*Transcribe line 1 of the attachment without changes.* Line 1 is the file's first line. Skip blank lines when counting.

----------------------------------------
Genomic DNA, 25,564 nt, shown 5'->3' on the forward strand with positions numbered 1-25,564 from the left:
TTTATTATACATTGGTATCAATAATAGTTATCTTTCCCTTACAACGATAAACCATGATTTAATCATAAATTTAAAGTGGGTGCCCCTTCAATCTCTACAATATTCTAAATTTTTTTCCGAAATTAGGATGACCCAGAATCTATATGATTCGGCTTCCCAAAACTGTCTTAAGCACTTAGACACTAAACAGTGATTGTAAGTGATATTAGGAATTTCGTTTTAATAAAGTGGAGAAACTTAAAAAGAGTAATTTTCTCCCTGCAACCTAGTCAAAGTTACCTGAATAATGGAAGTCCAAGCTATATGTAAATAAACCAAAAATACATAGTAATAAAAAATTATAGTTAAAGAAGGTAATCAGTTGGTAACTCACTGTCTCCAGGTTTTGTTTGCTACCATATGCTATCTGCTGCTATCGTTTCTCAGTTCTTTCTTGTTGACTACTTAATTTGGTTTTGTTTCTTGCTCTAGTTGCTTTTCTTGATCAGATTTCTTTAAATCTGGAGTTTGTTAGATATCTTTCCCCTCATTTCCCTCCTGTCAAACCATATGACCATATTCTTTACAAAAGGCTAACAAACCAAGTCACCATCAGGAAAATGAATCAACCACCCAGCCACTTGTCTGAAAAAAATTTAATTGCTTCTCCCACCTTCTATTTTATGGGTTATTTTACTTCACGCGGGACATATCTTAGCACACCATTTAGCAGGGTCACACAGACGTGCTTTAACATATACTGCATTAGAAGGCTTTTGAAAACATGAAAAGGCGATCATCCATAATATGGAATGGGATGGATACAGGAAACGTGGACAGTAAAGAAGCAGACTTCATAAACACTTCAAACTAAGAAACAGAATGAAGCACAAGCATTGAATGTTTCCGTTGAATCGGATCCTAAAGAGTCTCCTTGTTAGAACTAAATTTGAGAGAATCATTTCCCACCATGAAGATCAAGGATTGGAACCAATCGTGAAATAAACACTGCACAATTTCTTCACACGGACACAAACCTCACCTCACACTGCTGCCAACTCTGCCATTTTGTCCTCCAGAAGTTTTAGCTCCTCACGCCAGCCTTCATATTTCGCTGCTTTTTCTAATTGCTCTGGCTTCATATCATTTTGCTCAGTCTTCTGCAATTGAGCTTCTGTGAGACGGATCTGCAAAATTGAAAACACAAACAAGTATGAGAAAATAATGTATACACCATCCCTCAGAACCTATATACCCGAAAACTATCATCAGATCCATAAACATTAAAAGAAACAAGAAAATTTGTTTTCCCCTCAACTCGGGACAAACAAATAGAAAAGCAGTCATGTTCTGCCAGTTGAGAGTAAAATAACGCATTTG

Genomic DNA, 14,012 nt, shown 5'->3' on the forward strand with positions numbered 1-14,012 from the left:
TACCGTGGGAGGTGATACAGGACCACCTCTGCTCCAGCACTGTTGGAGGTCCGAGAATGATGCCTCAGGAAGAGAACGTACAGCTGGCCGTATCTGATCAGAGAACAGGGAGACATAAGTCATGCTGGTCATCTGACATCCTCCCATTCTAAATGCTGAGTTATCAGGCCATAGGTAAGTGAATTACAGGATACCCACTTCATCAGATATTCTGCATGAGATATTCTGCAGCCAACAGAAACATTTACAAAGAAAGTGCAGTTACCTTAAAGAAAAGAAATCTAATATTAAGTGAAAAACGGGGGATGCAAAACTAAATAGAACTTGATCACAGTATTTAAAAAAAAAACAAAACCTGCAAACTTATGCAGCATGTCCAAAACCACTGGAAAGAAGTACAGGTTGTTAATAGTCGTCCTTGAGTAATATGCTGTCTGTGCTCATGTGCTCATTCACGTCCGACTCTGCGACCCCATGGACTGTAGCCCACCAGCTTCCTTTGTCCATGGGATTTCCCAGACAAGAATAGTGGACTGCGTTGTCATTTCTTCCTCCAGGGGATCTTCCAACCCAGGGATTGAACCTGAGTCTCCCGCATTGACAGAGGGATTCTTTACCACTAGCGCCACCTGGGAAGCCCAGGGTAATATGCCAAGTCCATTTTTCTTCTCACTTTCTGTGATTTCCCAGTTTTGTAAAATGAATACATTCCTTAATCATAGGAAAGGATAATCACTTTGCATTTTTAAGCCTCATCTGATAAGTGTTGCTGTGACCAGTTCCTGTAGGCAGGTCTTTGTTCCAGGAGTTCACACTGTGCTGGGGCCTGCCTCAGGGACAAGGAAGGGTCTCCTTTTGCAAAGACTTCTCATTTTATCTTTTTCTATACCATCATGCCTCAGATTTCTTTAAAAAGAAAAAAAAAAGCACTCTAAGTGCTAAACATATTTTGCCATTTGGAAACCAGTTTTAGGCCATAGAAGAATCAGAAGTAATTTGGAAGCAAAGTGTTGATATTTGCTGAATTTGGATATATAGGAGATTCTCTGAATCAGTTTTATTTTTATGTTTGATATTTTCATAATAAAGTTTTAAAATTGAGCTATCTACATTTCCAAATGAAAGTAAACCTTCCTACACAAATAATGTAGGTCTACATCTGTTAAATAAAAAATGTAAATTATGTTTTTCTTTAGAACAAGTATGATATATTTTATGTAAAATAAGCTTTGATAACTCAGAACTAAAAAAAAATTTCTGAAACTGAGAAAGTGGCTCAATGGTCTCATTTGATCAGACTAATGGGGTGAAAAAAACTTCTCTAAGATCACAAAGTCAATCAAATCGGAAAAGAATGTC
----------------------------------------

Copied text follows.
Genomic DNA, 25,564 nt, shown 5'->3' on the forward strand with positions numbered 1-25,564 from the left: